That’s the hockey way. Vigilante crime. Self-policing. An eye for an eye. Cooke is nothing more than a dead man walking.
Last night, Cooke did his best to “even” things up in the Avalanche-Wild playoff series. In a game that ended regulation in a 0-0 tie, and was ultimately concluded by a highlight-reel goal off the crafty stick of Minnesota’s Mikael Granlund, Cooke, it could be concluded, was indeed the difference maker.
Funny thing, though – Cooke is nothing more than a mediocre, third-line forward. He’s a 15-year NHL veteran who serves a purpose, but he’s far from a talented skater or scorer. On the season, Cooke posted ho-hum numbers; playing in all 82 games, he netted 10 goals and 18 assists. Throughout his career, he’s averaged just 22 points per season. History suggests that Cooke is not the type of player that should be deciding the outcome of a seven-game playoff series.
Cooke didn’t – shouldn’t, won’t, can’t – win the game or a series with his abilities as a hockey player. But he can make a difference by doing what he did last night – taking out one of the hottest players in all of hockey, and arguably the Avalanche’s top defenseman, Tyson Barrie. It wasn’t a clean play. It wasn’t even a fluky play. Simply put, it was just dirty.
Just minutes into the second period, Cooke skated toward Barrie who was advancing the puck out of Avalanche territory. What started out as a standard defensive play turned ugly in a hurry. Well after Barrie flicked the puck up the boards, Cooke continued his charge. Barrie shifted to the right and Cooke, seeking contact, stuck his leg out far to the left. Cooke’s leg collided with Barrie in a nasty knee-on-knee assault.
Yahoo! hockey writer Greg Wyshynski described the incident like this: “Look at the replay. It’s like (Cooke) is doing the Captain Morgan pose.”
Cooke left the game with a laughable two-minute minor. Barrie left for good with an MCL injury.
The early diagnosis from the Avalanche is that Barrie will be out four to six weeks. Chatter around the internet suggests that the league will likely suspend Cooke for a few games (any punishment for him will likely be administered sometime today). But regardless of the penalty assessed to Cooke, Minnesota will come out ahead. In it’s simplest terms, the incident trades one mediocre player for a great one.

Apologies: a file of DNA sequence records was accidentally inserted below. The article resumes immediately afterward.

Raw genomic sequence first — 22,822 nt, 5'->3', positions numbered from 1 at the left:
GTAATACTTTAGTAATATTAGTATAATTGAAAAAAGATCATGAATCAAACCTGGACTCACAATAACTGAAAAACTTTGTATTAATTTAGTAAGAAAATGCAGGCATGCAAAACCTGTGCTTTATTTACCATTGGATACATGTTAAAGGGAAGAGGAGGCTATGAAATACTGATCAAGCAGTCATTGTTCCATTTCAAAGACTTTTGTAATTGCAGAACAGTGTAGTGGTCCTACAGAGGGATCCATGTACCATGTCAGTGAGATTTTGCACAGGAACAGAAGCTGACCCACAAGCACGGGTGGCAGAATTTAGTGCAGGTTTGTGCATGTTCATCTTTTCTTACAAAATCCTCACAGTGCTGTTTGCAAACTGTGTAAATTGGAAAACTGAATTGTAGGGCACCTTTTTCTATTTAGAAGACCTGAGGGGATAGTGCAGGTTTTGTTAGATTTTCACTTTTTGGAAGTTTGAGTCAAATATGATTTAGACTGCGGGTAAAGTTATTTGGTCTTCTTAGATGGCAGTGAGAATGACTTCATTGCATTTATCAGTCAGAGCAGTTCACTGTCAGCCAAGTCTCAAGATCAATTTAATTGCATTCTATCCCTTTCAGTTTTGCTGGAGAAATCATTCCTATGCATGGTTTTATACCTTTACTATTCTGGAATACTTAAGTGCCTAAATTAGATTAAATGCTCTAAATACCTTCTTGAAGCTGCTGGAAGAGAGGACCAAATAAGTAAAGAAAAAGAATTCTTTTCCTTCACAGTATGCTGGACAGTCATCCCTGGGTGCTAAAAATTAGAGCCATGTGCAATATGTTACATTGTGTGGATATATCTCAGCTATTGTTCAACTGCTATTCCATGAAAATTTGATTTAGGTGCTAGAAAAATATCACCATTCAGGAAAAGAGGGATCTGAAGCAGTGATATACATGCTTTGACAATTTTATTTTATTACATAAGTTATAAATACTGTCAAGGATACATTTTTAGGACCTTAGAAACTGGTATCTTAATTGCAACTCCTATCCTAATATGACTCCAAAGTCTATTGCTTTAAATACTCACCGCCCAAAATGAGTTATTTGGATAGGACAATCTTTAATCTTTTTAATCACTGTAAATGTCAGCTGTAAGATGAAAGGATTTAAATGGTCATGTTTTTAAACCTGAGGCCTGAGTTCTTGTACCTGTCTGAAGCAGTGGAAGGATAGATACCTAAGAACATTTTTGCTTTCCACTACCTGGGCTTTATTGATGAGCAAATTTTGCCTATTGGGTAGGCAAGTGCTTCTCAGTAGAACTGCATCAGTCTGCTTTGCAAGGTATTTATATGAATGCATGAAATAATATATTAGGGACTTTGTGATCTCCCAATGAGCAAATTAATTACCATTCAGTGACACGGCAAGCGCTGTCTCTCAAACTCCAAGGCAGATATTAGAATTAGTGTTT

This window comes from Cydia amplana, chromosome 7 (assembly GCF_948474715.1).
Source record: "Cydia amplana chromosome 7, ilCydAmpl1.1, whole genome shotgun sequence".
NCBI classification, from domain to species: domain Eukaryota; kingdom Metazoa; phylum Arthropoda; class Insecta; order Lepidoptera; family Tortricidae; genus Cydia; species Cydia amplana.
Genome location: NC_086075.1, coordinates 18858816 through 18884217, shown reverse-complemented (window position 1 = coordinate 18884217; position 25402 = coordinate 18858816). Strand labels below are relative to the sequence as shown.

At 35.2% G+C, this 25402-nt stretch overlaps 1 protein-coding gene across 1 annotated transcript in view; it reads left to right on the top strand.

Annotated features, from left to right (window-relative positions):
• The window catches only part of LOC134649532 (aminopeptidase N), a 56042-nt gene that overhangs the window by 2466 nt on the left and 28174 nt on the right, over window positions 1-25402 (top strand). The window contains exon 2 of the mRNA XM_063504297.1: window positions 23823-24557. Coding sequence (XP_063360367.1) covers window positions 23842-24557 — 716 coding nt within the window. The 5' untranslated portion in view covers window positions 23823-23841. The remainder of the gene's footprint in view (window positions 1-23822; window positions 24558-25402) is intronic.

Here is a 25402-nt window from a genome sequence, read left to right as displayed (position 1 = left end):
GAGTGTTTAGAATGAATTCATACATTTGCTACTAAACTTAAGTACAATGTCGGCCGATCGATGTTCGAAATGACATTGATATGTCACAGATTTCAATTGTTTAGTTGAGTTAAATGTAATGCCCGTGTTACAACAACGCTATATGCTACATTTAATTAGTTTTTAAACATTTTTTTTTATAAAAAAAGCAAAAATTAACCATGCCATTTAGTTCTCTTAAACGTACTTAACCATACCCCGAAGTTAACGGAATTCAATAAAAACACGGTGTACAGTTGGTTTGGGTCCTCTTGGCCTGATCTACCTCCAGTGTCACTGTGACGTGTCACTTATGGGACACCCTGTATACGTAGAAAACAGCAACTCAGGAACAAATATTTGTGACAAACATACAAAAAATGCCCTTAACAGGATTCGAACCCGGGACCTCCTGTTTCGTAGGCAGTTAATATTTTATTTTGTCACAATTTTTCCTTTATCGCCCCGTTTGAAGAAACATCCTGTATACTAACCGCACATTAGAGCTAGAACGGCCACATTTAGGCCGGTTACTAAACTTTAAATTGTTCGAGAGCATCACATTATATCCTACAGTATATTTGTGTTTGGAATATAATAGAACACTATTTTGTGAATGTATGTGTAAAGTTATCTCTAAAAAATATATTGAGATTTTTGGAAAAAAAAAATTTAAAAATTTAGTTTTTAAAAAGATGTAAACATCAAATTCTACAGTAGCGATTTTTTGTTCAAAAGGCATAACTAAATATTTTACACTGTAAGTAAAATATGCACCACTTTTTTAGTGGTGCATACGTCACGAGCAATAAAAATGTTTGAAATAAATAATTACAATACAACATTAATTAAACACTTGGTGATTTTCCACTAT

And that’s the problem with playoff hockey. The age-old, self-policing, unwritten rules of the NHL – to some degree – no longer apply. Sure, goons are goons, but one goon retaliating on another doesn’t do much good once the damage is done. The fortunes of the Wild won’t be affected by the presence, or lack thereof, of Cooke. Colorado, however, suffers an irreplaceable loss.
Bettman can address the situation – now, when it’s too late – but regardless of the severity of the suspension, nobody in Minnesota will care. Cooke has already done his job.
Job? That’s right. Why else is Cooke employed?
He’s got a track record of being a bad guy. Should the NHL hand down a suspension for dirty play, it will be the seventh of Cooke’s pedestrian career. From 2008 to 2011 with Pittsburgh, Cooke averaged 112 penalty minutes per season. During that same stretch, he never netted more than 15 goals. During the past two seasons, he’s lowered his penalty minutes considerably, and the last major incident he was involved in was last season, when Ottawa fans blamed Cooke for a torn Achilles tendon suffered by Erik Karlsson. But a leopard rarely changes his spots. Job? Make no mistake, Cooke is a hired gun, especially in this instance.
A track record like Cooke’s wouldn’t be accepted in another major sport. The fines and suspensions, or even the in-game penalties, would be too harsh; the missing time would be too risky for such a player’s team. In other sports, dirty play like Cooke’s wouldn’t be accepted – not for long anyway, certainly not for a nine-year career. Find an NFL, NBA or MLB player who’s served seven suspensions for dirty play; good luck.
But in hockey, they’ll stick to the belief that someone will ultimately bloody Cooke’s nose. And that, in theory, will take care of everything.
Cooke may ultimately get his – perhaps it’s a slap on the wrist from Bettman; perhaps it’s a beat down at the hands of someone like Patrick Bordeleau. But ultimately, it won’t matter. For Cooke and Minnesota, it’s already “mission accomplished.” The Avalanche, the superior team, will still win this series, but the loss of Barrie could make it tougher, and it will likely hurt Colorado even more in the next round or two.
It’s an unfortunate occurrence, but it happened because it can. It’s the hockey way, and sometimes that way makes no sense.
Doug Ottewill is the Editor-In-Chief of Mile High Sports Magazine. He can be followed on Twitter @dottewill.